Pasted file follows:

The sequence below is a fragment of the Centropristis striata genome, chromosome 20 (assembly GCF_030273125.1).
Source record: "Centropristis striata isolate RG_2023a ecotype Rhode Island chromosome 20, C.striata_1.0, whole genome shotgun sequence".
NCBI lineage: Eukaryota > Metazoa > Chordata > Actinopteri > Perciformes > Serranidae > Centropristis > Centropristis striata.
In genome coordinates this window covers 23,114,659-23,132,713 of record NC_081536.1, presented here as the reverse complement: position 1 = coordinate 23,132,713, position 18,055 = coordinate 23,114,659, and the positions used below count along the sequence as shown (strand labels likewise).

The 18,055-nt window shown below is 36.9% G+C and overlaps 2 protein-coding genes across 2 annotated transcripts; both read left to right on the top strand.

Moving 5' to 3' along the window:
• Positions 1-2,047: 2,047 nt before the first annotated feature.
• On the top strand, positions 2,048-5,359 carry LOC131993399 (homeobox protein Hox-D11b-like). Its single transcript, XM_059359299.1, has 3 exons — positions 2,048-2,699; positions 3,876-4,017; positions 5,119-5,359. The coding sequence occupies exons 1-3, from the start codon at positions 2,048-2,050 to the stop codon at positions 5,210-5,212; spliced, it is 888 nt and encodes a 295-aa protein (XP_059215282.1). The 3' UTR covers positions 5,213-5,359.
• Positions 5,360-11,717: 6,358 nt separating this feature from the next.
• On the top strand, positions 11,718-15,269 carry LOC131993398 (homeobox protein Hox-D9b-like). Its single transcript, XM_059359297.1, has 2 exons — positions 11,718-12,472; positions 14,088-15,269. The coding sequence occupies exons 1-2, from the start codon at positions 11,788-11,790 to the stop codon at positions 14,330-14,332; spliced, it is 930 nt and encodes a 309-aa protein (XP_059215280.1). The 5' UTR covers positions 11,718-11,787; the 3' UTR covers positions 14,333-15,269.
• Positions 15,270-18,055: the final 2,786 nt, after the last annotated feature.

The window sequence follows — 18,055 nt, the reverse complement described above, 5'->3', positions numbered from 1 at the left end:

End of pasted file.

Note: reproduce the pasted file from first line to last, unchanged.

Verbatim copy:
The sequence below is a fragment of the Centropristis striata genome, chromosome 20 (assembly GCF_030273125.1).
Source record: "Centropristis striata isolate RG_2023a ecotype Rhode Island chromosome 20, C.striata_1.0, whole genome shotgun sequence".
NCBI lineage: Eukaryota > Metazoa > Chordata > Actinopteri > Perciformes > Serranidae > Centropristis > Centropristis striata.
In genome coordinates this window covers 23,114,659-23,132,713 of record NC_081536.1, presented here as the reverse complement: position 1 = coordinate 23,132,713, position 18,055 = coordinate 23,114,659, and the positions used below count along the sequence as shown (strand labels likewise).

The 18,055-nt window shown below is 36.9% G+C and overlaps 2 protein-coding genes across 2 annotated transcripts; both read left to right on the top strand.

Moving 5' to 3' along the window:
• Positions 1-2,047: 2,047 nt before the first annotated feature.
• On the top strand, positions 2,048-5,359 carry LOC131993399 (homeobox protein Hox-D11b-like). Its single transcript, XM_059359299.1, has 3 exons — positions 2,048-2,699; positions 3,876-4,017; positions 5,119-5,359. The coding sequence occupies exons 1-3, from the start codon at positions 2,048-2,050 to the stop codon at positions 5,210-5,212; spliced, it is 888 nt and encodes a 295-aa protein (XP_059215282.1). The 3' UTR covers positions 5,213-5,359.
• Positions 5,360-11,717: 6,358 nt separating this feature from the next.
• On the top strand, positions 11,718-15,269 carry LOC131993398 (homeobox protein Hox-D9b-like). Its single transcript, XM_059359297.1, has 2 exons — positions 11,718-12,472; positions 14,088-15,269. The coding sequence occupies exons 1-2, from the start codon at positions 11,788-11,790 to the stop codon at positions 14,330-14,332; spliced, it is 930 nt and encodes a 309-aa protein (XP_059215280.1). The 5' UTR covers positions 11,718-11,787; the 3' UTR covers positions 14,333-15,269.
• Positions 15,270-18,055: the final 2,786 nt, after the last annotated feature.

The window sequence follows — 18,055 nt, the reverse complement described above, 5'->3', positions numbered from 1 at the left end: